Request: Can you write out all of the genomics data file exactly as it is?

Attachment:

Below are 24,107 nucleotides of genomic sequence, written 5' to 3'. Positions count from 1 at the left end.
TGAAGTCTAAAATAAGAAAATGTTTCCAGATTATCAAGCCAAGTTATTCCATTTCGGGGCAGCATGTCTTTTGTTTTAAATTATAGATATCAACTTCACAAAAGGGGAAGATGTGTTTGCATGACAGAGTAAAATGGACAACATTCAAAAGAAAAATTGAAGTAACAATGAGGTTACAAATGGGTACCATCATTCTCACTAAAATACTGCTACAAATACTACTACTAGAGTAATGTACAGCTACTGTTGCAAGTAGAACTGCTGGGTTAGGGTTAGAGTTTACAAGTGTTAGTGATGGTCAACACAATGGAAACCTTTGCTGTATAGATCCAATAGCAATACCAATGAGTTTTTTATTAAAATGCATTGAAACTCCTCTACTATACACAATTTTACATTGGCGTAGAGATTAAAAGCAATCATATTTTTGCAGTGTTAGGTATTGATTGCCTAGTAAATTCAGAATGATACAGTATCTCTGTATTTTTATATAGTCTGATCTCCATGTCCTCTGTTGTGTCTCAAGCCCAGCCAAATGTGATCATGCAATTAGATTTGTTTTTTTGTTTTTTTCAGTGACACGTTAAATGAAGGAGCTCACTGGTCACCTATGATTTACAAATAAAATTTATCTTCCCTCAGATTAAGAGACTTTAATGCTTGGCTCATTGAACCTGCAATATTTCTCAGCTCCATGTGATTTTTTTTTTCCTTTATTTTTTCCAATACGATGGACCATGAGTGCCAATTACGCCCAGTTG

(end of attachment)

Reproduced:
Below are 24,107 nucleotides of genomic sequence, written 5' to 3'. Positions count from 1 at the left end.
TGAAGTCTAAAATAAGAAAATGTTTCCAGATTATCAAGCCAAGTTATTCCATTTCGGGGCAGCATGTCTTTTGTTTTAAATTATAGATATCAACTTCACAAAAGGGGAAGATGTGTTTGCATGACAGAGTAAAATGGACAACATTCAAAAGAAAAATTGAAGTAACAATGAGGTTACAAATGGGTACCATCATTCTCACTAAAATACTGCTACAAATACTACTACTAGAGTAATGTACAGCTACTGTTGCAAGTAGAACTGCTGGGTTAGGGTTAGAGTTTACAAGTGTTAGTGATGGTCAACACAATGGAAACCTTTGCTGTATAGATCCAATAGCAATACCAATGAGTTTTTTATTAAAATGCATTGAAACTCCTCTACTATACACAATTTTACATTGGCGTAGAGATTAAAAGCAATCATATTTTTGCAGTGTTAGGTATTGATTGCCTAGTAAATTCAGAATGATACAGTATCTCTGTATTTTTATATAGTCTGATCTCCATGTCCTCTGTTGTGTCTCAAGCCCAGCCAAATGTGATCATGCAATTAGATTTGTTTTTTTGTTTTTTTCAGTGACACGTTAAATGAAGGAGCTCACTGGTCACCTATGATTTACAAATAAAATTTATCTTCCCTCAGATTAAGAGACTTTAATGCTTGGCTCATTGAACCTGCAATATTTCTCAGCTCCATGTGATTTTTTTTTTCCTTTATTTTTTCCAATACGATGGACCATGAGTGCCAATTACGCCCAGTTG